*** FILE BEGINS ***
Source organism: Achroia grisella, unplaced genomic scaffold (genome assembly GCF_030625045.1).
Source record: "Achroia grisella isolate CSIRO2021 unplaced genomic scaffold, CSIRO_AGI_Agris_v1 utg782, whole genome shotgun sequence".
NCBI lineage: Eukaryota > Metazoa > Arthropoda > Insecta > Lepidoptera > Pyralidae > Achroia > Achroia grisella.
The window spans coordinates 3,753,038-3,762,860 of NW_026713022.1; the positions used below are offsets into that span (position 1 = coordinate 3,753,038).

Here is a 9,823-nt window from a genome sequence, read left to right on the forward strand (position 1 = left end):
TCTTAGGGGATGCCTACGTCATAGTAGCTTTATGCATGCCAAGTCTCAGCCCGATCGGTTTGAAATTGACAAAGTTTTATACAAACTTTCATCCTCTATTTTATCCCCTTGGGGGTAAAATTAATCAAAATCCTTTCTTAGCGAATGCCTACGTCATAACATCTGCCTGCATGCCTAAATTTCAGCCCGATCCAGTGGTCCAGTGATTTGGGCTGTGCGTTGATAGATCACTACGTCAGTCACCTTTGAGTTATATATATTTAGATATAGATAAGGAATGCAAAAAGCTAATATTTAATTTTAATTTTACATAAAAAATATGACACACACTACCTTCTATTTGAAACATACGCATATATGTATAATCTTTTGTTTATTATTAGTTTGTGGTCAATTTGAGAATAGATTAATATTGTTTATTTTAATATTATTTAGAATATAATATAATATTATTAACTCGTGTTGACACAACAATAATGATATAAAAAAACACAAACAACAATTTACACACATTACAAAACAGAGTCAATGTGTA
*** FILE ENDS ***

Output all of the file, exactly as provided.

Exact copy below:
Source organism: Achroia grisella, unplaced genomic scaffold (genome assembly GCF_030625045.1).
Source record: "Achroia grisella isolate CSIRO2021 unplaced genomic scaffold, CSIRO_AGI_Agris_v1 utg782, whole genome shotgun sequence".
NCBI lineage: Eukaryota > Metazoa > Arthropoda > Insecta > Lepidoptera > Pyralidae > Achroia > Achroia grisella.
The window spans coordinates 3,753,038-3,762,860 of NW_026713022.1; the positions used below are offsets into that span (position 1 = coordinate 3,753,038).

Here is a 9,823-nt window from a genome sequence, read left to right on the forward strand (position 1 = left end):
TCTTAGGGGATGCCTACGTCATAGTAGCTTTATGCATGCCAAGTCTCAGCCCGATCGGTTTGAAATTGACAAAGTTTTATACAAACTTTCATCCTCTATTTTATCCCCTTGGGGGTAAAATTAATCAAAATCCTTTCTTAGCGAATGCCTACGTCATAACATCTGCCTGCATGCCTAAATTTCAGCCCGATCCAGTGGTCCAGTGATTTGGGCTGTGCGTTGATAGATCACTACGTCAGTCACCTTTGAGTTATATATATTTAGATATAGATAAGGAATGCAAAAAGCTAATATTTAATTTTAATTTTACATAAAAAATATGACACACACTACCTTCTATTTGAAACATACGCATATATGTATAATCTTTTGTTTATTATTAGTTTGTGGTCAATTTGAGAATAGATTAATATTGTTTATTTTAATATTATTTAGAATATAATATAATATTATTAACTCGTGTTGACACAACAATAATGATATAAAAAAACACAAACAACAATTTACACACATTACAAAACAGAGTCAATGTGTA